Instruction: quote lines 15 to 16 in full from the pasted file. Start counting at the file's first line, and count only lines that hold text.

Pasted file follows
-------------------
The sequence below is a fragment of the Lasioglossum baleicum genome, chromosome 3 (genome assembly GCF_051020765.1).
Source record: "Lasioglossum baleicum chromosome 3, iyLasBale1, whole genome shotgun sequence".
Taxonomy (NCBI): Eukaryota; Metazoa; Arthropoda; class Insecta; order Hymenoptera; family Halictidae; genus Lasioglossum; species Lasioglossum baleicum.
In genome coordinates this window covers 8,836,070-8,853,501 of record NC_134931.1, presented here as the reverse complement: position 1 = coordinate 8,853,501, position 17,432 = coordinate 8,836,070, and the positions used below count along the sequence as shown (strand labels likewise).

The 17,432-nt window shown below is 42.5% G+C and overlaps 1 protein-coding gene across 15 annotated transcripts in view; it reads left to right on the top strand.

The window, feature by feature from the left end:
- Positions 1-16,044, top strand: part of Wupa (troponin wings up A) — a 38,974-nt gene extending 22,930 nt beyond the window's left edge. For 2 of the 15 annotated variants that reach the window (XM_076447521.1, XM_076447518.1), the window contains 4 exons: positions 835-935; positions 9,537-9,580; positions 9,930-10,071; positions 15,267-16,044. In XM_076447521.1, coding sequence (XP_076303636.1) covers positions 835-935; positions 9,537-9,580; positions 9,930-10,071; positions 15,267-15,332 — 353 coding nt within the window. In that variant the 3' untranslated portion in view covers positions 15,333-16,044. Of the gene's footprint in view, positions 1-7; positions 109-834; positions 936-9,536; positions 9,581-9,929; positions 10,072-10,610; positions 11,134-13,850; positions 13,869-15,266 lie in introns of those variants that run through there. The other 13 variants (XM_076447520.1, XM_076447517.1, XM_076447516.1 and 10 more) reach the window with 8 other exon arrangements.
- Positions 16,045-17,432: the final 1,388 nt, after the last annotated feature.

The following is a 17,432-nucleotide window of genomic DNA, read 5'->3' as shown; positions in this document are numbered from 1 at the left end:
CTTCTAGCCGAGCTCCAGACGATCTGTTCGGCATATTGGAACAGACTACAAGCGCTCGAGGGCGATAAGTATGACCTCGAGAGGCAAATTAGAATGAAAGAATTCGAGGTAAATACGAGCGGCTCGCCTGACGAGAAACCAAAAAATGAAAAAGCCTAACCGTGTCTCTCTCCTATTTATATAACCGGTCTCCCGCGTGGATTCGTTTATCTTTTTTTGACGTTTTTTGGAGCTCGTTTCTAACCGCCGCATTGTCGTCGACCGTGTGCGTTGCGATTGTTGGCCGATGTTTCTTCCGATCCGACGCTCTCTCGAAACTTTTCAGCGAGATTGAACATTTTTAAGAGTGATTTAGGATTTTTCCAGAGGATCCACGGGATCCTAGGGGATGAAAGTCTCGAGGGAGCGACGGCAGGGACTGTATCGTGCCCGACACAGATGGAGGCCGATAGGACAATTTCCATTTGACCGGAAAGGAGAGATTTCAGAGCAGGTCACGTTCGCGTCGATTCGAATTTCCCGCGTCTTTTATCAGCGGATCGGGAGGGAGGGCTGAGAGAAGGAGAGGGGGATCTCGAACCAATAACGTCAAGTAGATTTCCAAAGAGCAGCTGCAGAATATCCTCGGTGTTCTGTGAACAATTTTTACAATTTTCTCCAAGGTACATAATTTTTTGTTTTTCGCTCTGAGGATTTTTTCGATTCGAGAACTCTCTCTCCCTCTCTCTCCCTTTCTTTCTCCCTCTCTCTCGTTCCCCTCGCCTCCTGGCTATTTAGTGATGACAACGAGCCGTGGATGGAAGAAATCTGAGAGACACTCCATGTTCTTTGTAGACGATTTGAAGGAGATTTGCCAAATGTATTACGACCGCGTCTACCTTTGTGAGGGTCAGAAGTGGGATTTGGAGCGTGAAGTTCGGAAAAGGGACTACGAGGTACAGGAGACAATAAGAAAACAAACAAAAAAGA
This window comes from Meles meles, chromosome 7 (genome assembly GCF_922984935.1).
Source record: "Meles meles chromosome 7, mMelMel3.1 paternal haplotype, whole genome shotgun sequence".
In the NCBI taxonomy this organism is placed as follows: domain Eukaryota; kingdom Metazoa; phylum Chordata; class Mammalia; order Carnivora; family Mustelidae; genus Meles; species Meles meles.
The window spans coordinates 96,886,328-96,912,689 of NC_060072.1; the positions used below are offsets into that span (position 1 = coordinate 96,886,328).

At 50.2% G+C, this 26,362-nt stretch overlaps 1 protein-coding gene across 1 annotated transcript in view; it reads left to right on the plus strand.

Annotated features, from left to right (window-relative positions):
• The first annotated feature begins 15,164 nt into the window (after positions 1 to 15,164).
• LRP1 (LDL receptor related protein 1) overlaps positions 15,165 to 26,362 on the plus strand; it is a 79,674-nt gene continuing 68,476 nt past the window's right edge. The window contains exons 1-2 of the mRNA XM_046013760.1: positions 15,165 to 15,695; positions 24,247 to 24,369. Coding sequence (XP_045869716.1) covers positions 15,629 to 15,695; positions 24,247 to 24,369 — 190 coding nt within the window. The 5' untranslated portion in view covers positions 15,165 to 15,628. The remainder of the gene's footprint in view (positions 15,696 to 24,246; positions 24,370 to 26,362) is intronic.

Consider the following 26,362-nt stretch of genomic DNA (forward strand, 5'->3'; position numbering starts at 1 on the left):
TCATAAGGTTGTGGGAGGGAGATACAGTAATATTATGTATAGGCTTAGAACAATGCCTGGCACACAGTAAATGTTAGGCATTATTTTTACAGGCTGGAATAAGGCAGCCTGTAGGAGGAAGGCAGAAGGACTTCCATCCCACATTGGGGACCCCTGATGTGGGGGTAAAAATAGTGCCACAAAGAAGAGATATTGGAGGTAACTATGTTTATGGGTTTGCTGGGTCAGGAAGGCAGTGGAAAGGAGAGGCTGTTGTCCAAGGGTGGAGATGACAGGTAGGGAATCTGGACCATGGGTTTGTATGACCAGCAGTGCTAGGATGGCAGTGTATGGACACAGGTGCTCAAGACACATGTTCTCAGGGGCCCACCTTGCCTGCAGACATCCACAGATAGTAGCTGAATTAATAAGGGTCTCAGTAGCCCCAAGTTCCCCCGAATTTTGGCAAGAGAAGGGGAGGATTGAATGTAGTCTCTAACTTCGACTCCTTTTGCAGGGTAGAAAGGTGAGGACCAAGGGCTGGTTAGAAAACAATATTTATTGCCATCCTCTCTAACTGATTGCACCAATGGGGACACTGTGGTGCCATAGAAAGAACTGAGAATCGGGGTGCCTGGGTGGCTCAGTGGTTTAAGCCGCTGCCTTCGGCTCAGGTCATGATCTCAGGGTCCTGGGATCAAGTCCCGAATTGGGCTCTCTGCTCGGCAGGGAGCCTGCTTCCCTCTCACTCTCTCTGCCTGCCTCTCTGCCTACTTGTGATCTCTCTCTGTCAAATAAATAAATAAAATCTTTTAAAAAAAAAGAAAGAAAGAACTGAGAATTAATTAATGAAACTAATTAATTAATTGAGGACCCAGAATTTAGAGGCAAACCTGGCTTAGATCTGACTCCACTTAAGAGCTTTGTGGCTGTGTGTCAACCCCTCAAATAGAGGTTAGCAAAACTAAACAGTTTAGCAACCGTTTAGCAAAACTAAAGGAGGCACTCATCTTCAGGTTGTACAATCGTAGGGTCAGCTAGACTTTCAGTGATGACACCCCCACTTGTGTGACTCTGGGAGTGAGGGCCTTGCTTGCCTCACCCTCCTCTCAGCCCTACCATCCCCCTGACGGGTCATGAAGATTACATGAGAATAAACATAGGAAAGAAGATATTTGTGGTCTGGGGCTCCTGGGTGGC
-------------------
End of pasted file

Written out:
At 50.2% G+C, this 26,362-nt stretch overlaps 1 protein-coding gene across 1 annotated transcript in view; it reads left to right on the plus strand.

Annotated features, from left to right (window-relative positions):